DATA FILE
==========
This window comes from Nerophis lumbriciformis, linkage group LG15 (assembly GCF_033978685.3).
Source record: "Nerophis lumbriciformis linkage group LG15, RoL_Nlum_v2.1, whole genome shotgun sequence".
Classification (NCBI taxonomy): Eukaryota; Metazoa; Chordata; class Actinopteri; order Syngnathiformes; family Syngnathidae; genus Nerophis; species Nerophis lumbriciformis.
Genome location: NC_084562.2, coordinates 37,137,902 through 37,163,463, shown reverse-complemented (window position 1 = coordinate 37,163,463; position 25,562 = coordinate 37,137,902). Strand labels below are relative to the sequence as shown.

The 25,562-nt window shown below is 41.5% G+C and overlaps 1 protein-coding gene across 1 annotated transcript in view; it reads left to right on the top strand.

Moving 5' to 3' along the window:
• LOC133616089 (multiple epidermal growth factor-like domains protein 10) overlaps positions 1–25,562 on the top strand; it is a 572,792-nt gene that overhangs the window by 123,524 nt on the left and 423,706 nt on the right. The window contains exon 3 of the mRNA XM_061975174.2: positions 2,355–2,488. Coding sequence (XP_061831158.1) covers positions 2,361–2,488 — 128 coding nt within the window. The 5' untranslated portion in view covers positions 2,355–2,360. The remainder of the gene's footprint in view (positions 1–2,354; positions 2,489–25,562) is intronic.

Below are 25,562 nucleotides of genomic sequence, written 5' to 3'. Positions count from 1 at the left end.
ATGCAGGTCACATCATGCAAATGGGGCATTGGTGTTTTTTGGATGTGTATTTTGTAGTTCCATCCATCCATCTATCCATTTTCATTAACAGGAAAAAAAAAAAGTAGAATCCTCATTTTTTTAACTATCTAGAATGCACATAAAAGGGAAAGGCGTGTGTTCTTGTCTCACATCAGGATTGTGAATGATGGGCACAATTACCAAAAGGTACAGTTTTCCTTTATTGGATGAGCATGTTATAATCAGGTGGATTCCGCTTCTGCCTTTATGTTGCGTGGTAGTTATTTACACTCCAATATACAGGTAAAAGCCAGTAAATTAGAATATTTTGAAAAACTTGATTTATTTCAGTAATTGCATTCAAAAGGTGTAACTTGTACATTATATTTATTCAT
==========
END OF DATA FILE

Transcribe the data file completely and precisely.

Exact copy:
This window comes from Nerophis lumbriciformis, linkage group LG15 (assembly GCF_033978685.3).
Source record: "Nerophis lumbriciformis linkage group LG15, RoL_Nlum_v2.1, whole genome shotgun sequence".
Classification (NCBI taxonomy): Eukaryota; Metazoa; Chordata; class Actinopteri; order Syngnathiformes; family Syngnathidae; genus Nerophis; species Nerophis lumbriciformis.
Genome location: NC_084562.2, coordinates 37,137,902 through 37,163,463, shown reverse-complemented (window position 1 = coordinate 37,163,463; position 25,562 = coordinate 37,137,902). Strand labels below are relative to the sequence as shown.

The 25,562-nt window shown below is 41.5% G+C and overlaps 1 protein-coding gene across 1 annotated transcript in view; it reads left to right on the top strand.

Moving 5' to 3' along the window:
• LOC133616089 (multiple epidermal growth factor-like domains protein 10) overlaps positions 1–25,562 on the top strand; it is a 572,792-nt gene that overhangs the window by 123,524 nt on the left and 423,706 nt on the right. The window contains exon 3 of the mRNA XM_061975174.2: positions 2,355–2,488. Coding sequence (XP_061831158.1) covers positions 2,361–2,488 — 128 coding nt within the window. The 5' untranslated portion in view covers positions 2,355–2,360. The remainder of the gene's footprint in view (positions 1–2,354; positions 2,489–25,562) is intronic.

Below are 25,562 nucleotides of genomic sequence, written 5' to 3'. Positions count from 1 at the left end.
ATGCAGGTCACATCATGCAAATGGGGCATTGGTGTTTTTTGGATGTGTATTTTGTAGTTCCATCCATCCATCTATCCATTTTCATTAACAGGAAAAAAAAAAAGTAGAATCCTCATTTTTTTAACTATCTAGAATGCACATAAAAGGGAAAGGCGTGTGTTCTTGTCTCACATCAGGATTGTGAATGATGGGCACAATTACCAAAAGGTACAGTTTTCCTTTATTGGATGAGCATGTTATAATCAGGTGGATTCCGCTTCTGCCTTTATGTTGCGTGGTAGTTATTTACACTCCAATATACAGGTAAAAGCCAGTAAATTAGAATATTTTGAAAAACTTGATTTATTTCAGTAATTGCATTCAAAAGGTGTAACTTGTACATTATATTTATTCAT